Flashback Friday: The Siege of St Augustine

Today marks the the 274th Anniversary of the start of the 1740 Siege of St Augustine led by British General James Oglethorpe who was the founder of the colony of Georgia. As is well-known Oglethorpe believed in rehabilitating debtors and thus Georgia became largely a penal colony. The area settled around Savannah had long been contested between Britain which ruled the Carolina’s and Spain which ruled Florida.  Oglethorpe’s settlement meant Savannah was to remain British for the rest of the colonial period.

In 1739, the War of Jenkins Ear which was essentially the North American theater of the War of Austrian Succession broke out. By 1740, England felt they could knock Spain out of the American part of the war by capturing St Augustine.

On his way to St Augustine, Oglethorpe captured Fort Mose the first settlement for free blacks in what is now the United States. The residents had mostly been runaway slaves from the British colonies. When the British captured Fort Mose, the free black residents fled to St Augustine where they played a critical role in the city defense.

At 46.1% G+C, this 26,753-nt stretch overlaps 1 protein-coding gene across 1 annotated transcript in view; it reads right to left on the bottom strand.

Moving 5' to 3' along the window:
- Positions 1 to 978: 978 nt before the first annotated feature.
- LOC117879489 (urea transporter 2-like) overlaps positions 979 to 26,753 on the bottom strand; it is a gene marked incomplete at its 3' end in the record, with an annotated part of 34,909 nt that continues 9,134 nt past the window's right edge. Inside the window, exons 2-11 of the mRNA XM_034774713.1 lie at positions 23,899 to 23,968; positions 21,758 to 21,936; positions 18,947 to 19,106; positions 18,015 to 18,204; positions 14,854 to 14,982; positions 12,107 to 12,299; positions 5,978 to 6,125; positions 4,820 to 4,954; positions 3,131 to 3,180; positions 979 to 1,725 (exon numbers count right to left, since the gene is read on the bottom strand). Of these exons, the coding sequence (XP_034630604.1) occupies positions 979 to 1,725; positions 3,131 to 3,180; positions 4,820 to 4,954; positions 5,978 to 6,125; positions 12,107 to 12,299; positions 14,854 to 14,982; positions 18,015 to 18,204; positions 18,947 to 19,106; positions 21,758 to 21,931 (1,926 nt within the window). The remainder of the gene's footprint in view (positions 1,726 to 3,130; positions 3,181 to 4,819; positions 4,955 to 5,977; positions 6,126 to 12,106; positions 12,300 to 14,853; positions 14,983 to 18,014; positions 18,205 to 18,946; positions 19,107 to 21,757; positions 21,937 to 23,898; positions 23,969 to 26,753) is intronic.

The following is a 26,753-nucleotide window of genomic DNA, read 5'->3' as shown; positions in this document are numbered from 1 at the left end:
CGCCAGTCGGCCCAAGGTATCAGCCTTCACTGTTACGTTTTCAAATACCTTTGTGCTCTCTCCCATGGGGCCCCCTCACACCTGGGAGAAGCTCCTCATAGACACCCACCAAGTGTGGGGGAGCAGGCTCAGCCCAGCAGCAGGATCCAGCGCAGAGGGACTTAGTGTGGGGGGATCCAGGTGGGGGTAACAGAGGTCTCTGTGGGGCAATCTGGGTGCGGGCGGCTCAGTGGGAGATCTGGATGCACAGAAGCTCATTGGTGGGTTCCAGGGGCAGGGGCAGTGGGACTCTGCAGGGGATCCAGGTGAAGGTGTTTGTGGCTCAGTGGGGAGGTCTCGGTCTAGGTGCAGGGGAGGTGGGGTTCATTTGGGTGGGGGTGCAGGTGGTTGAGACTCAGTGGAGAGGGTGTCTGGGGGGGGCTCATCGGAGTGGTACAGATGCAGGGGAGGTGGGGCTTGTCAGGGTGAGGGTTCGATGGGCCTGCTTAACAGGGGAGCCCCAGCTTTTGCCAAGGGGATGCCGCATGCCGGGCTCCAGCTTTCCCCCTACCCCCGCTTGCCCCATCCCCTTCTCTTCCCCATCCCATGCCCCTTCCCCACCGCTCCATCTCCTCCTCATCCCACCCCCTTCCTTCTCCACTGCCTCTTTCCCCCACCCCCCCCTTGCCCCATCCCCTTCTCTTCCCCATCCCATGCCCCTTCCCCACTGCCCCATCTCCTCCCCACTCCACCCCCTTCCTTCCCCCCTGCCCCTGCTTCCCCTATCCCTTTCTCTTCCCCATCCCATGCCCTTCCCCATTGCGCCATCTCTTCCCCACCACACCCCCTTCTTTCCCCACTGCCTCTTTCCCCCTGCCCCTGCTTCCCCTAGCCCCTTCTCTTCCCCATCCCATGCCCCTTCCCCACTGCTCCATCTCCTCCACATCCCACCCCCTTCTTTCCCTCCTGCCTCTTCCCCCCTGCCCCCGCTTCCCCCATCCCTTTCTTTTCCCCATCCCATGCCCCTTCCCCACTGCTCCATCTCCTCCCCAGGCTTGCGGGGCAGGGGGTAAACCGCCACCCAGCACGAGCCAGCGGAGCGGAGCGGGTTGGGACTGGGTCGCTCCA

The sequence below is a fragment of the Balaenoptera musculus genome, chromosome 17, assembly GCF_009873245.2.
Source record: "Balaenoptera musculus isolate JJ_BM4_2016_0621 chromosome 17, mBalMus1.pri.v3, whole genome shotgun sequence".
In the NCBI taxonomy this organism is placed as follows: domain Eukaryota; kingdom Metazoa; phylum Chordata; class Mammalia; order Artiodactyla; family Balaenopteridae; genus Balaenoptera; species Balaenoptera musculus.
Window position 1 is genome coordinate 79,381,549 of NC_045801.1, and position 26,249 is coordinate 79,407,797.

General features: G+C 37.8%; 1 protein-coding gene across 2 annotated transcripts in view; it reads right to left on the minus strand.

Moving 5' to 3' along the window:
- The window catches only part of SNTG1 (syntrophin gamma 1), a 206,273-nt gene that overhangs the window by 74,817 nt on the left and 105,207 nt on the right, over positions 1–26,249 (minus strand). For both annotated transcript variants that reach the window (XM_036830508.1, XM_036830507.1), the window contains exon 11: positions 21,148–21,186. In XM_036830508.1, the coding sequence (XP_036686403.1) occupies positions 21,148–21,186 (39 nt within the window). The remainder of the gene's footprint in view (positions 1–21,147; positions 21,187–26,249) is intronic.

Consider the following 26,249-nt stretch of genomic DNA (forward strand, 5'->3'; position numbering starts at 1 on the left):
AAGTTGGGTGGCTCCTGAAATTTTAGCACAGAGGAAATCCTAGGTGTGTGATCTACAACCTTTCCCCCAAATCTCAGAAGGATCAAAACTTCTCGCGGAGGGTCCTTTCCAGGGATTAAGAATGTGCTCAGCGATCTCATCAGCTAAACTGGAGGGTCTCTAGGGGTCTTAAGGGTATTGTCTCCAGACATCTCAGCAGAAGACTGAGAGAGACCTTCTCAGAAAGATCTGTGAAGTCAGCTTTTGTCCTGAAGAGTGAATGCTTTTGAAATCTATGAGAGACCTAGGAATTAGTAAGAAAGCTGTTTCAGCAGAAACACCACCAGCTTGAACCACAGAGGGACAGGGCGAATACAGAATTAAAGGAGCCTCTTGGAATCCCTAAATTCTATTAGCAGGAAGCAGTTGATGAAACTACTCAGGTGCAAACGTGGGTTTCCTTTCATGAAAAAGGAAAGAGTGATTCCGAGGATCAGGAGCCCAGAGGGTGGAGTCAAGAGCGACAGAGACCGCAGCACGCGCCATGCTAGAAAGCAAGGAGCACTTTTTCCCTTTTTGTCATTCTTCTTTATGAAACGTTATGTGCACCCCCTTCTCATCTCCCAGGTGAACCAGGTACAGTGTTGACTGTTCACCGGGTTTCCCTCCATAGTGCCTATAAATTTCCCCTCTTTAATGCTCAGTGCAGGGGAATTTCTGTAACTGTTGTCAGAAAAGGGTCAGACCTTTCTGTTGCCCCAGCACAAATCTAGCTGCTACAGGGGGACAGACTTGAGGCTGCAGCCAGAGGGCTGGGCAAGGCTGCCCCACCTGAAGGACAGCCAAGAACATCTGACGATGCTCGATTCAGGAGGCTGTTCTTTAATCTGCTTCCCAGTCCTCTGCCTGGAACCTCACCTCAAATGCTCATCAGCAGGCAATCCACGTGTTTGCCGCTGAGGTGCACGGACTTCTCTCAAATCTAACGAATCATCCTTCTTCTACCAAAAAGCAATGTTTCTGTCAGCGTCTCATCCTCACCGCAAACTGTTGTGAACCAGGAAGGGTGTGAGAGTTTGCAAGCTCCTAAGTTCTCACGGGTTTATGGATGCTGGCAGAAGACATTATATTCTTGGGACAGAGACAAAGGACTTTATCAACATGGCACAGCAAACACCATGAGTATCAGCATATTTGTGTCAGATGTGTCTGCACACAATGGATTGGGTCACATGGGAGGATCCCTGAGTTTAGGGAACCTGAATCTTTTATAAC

Oglethorpe and his British forces began the siege of St Augustine on June 13th. The Spanish decided while St Augustine was under siege to launch a counter-offensive aimed at Fort Mose where the British had left behind a garrison. The Spanish and free black force liberated Fort Mose and within weeks a Spanish fleet from Havana had reached St Augustine prompting a British withdrawal back to Savannah.

Florida had been saved from British occupation for at least the next twenty-three years. In 1763, after British victory in the French and Indian War (The American theater of the French and Indian War) Florida became British for the next twenty years.

 

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